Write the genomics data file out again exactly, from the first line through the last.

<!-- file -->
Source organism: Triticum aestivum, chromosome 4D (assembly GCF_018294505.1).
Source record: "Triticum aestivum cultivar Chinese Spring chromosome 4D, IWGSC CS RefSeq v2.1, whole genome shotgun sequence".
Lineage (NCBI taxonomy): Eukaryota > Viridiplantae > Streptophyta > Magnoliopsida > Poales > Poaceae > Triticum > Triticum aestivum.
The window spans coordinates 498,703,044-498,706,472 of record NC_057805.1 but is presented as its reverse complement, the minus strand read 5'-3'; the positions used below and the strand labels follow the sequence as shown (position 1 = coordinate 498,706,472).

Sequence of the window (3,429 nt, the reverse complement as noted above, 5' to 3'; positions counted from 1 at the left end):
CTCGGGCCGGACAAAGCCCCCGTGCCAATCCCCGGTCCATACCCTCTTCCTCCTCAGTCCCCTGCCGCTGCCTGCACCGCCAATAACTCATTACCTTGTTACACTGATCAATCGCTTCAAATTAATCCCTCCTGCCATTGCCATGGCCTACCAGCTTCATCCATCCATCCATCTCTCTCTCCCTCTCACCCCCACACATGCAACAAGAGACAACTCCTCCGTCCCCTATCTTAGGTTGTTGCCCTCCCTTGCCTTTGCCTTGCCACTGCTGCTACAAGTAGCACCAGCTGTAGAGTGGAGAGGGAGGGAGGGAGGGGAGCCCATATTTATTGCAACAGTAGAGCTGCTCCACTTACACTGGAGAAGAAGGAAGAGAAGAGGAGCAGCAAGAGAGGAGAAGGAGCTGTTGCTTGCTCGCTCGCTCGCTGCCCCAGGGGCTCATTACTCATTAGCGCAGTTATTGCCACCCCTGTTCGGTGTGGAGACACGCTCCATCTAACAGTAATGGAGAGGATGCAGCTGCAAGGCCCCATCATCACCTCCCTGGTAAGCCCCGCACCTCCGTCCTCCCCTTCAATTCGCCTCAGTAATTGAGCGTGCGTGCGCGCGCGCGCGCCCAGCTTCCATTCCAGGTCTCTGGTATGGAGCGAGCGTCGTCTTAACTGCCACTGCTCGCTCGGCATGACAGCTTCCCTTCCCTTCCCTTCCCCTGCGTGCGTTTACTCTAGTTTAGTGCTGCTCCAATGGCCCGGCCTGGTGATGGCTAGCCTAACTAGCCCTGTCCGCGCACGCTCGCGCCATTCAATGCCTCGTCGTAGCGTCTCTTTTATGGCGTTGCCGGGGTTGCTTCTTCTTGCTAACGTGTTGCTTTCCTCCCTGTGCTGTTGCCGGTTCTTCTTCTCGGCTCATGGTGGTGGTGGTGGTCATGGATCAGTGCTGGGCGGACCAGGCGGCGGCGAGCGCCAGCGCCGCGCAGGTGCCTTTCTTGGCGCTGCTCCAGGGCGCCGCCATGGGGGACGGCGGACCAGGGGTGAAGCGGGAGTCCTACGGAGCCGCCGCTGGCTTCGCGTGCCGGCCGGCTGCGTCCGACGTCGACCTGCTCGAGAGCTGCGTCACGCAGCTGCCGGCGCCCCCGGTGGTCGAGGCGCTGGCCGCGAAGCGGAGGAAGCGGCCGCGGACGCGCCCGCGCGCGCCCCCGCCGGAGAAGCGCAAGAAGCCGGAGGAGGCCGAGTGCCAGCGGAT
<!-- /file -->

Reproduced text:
Source organism: Triticum aestivum, chromosome 4D (assembly GCF_018294505.1).
Source record: "Triticum aestivum cultivar Chinese Spring chromosome 4D, IWGSC CS RefSeq v2.1, whole genome shotgun sequence".
Lineage (NCBI taxonomy): Eukaryota > Viridiplantae > Streptophyta > Magnoliopsida > Poales > Poaceae > Triticum > Triticum aestivum.
The window spans coordinates 498,703,044-498,706,472 of record NC_057805.1 but is presented as its reverse complement, the minus strand read 5'-3'; the positions used below and the strand labels follow the sequence as shown (position 1 = coordinate 498,706,472).

Sequence of the window (3,429 nt, the reverse complement as noted above, 5' to 3'; positions counted from 1 at the left end):
CTCGGGCCGGACAAAGCCCCCGTGCCAATCCCCGGTCCATACCCTCTTCCTCCTCAGTCCCCTGCCGCTGCCTGCACCGCCAATAACTCATTACCTTGTTACACTGATCAATCGCTTCAAATTAATCCCTCCTGCCATTGCCATGGCCTACCAGCTTCATCCATCCATCCATCTCTCTCTCCCTCTCACCCCCACACATGCAACAAGAGACAACTCCTCCGTCCCCTATCTTAGGTTGTTGCCCTCCCTTGCCTTTGCCTTGCCACTGCTGCTACAAGTAGCACCAGCTGTAGAGTGGAGAGGGAGGGAGGGAGGGGAGCCCATATTTATTGCAACAGTAGAGCTGCTCCACTTACACTGGAGAAGAAGGAAGAGAAGAGGAGCAGCAAGAGAGGAGAAGGAGCTGTTGCTTGCTCGCTCGCTCGCTGCCCCAGGGGCTCATTACTCATTAGCGCAGTTATTGCCACCCCTGTTCGGTGTGGAGACACGCTCCATCTAACAGTAATGGAGAGGATGCAGCTGCAAGGCCCCATCATCACCTCCCTGGTAAGCCCCGCACCTCCGTCCTCCCCTTCAATTCGCCTCAGTAATTGAGCGTGCGTGCGCGCGCGCGCGCCCAGCTTCCATTCCAGGTCTCTGGTATGGAGCGAGCGTCGTCTTAACTGCCACTGCTCGCTCGGCATGACAGCTTCCCTTCCCTTCCCTTCCCCTGCGTGCGTTTACTCTAGTTTAGTGCTGCTCCAATGGCCCGGCCTGGTGATGGCTAGCCTAACTAGCCCTGTCCGCGCACGCTCGCGCCATTCAATGCCTCGTCGTAGCGTCTCTTTTATGGCGTTGCCGGGGTTGCTTCTTCTTGCTAACGTGTTGCTTTCCTCCCTGTGCTGTTGCCGGTTCTTCTTCTCGGCTCATGGTGGTGGTGGTGGTCATGGATCAGTGCTGGGCGGACCAGGCGGCGGCGAGCGCCAGCGCCGCGCAGGTGCCTTTCTTGGCGCTGCTCCAGGGCGCCGCCATGGGGGACGGCGGACCAGGGGTGAAGCGGGAGTCCTACGGAGCCGCCGCTGGCTTCGCGTGCCGGCCGGCTGCGTCCGACGTCGACCTGCTCGAGAGCTGCGTCACGCAGCTGCCGGCGCCCCCGGTGGTCGAGGCGCTGGCCGCGAAGCGGAGGAAGCGGCCGCGGACGCGCCCGCGCGCGCCCCCGCCGGAGAAGCGCAAGAAGCCGGAGGAGGCCGAGTGCCAGCGGAT